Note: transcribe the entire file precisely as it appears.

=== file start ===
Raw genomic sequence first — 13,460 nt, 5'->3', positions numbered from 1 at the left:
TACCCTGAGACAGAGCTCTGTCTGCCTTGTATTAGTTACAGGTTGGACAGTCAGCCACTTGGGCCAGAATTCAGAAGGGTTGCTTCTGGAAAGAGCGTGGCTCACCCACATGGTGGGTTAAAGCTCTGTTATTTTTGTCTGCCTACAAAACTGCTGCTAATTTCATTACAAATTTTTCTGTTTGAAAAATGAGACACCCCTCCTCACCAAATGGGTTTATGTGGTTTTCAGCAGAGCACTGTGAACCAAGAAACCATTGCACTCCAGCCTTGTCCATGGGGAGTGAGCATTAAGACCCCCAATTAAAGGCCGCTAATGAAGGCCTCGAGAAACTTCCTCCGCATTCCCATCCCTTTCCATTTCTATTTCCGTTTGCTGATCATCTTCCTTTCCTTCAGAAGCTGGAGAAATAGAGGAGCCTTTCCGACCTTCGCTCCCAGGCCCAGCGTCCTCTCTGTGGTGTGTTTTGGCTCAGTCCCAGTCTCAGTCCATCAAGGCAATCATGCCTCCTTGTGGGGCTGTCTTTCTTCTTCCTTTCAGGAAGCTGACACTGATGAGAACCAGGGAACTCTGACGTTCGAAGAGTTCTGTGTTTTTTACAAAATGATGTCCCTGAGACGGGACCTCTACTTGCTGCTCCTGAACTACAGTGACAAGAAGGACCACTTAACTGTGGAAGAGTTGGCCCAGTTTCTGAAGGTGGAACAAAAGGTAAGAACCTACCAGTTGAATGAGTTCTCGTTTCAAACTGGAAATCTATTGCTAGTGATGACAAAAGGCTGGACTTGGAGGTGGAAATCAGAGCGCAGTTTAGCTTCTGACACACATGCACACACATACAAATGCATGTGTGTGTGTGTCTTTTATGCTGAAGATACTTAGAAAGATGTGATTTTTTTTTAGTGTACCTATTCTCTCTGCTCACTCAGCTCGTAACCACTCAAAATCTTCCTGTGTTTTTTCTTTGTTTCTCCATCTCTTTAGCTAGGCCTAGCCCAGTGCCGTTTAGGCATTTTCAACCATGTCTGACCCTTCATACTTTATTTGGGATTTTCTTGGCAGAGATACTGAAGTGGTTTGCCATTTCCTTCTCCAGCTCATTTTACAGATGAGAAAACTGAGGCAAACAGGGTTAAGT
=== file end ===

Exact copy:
Raw genomic sequence first — 13,460 nt, 5'->3', positions numbered from 1 at the left:
TACCCTGAGACAGAGCTCTGTCTGCCTTGTATTAGTTACAGGTTGGACAGTCAGCCACTTGGGCCAGAATTCAGAAGGGTTGCTTCTGGAAAGAGCGTGGCTCACCCACATGGTGGGTTAAAGCTCTGTTATTTTTGTCTGCCTACAAAACTGCTGCTAATTTCATTACAAATTTTTCTGTTTGAAAAATGAGACACCCCTCCTCACCAAATGGGTTTATGTGGTTTTCAGCAGAGCACTGTGAACCAAGAAACCATTGCACTCCAGCCTTGTCCATGGGGAGTGAGCATTAAGACCCCCAATTAAAGGCCGCTAATGAAGGCCTCGAGAAACTTCCTCCGCATTCCCATCCCTTTCCATTTCTATTTCCGTTTGCTGATCATCTTCCTTTCCTTCAGAAGCTGGAGAAATAGAGGAGCCTTTCCGACCTTCGCTCCCAGGCCCAGCGTCCTCTCTGTGGTGTGTTTTGGCTCAGTCCCAGTCTCAGTCCATCAAGGCAATCATGCCTCCTTGTGGGGCTGTCTTTCTTCTTCCTTTCAGGAAGCTGACACTGATGAGAACCAGGGAACTCTGACGTTCGAAGAGTTCTGTGTTTTTTACAAAATGATGTCCCTGAGACGGGACCTCTACTTGCTGCTCCTGAACTACAGTGACAAGAAGGACCACTTAACTGTGGAAGAGTTGGCCCAGTTTCTGAAGGTGGAACAAAAGGTAAGAACCTACCAGTTGAATGAGTTCTCGTTTCAAACTGGAAATCTATTGCTAGTGATGACAAAAGGCTGGACTTGGAGGTGGAAATCAGAGCGCAGTTTAGCTTCTGACACACATGCACACACATACAAATGCATGTGTGTGTGTGTCTTTTATGCTGAAGATACTTAGAAAGATGTGATTTTTTTTTAGTGTACCTATTCTCTCTGCTCACTCAGCTCGTAACCACTCAAAATCTTCCTGTGTTTTTTCTTTGTTTCTCCATCTCTTTAGCTAGGCCTAGCCCAGTGCCGTTTAGGCATTTTCAACCATGTCTGACCCTTCATACTTTATTTGGGATTTTCTTGGCAGAGATACTGAAGTGGTTTGCCATTTCCTTCTCCAGCTCATTTTACAGATGAGAAAACTGAGGCAAACAGGGTTAAGT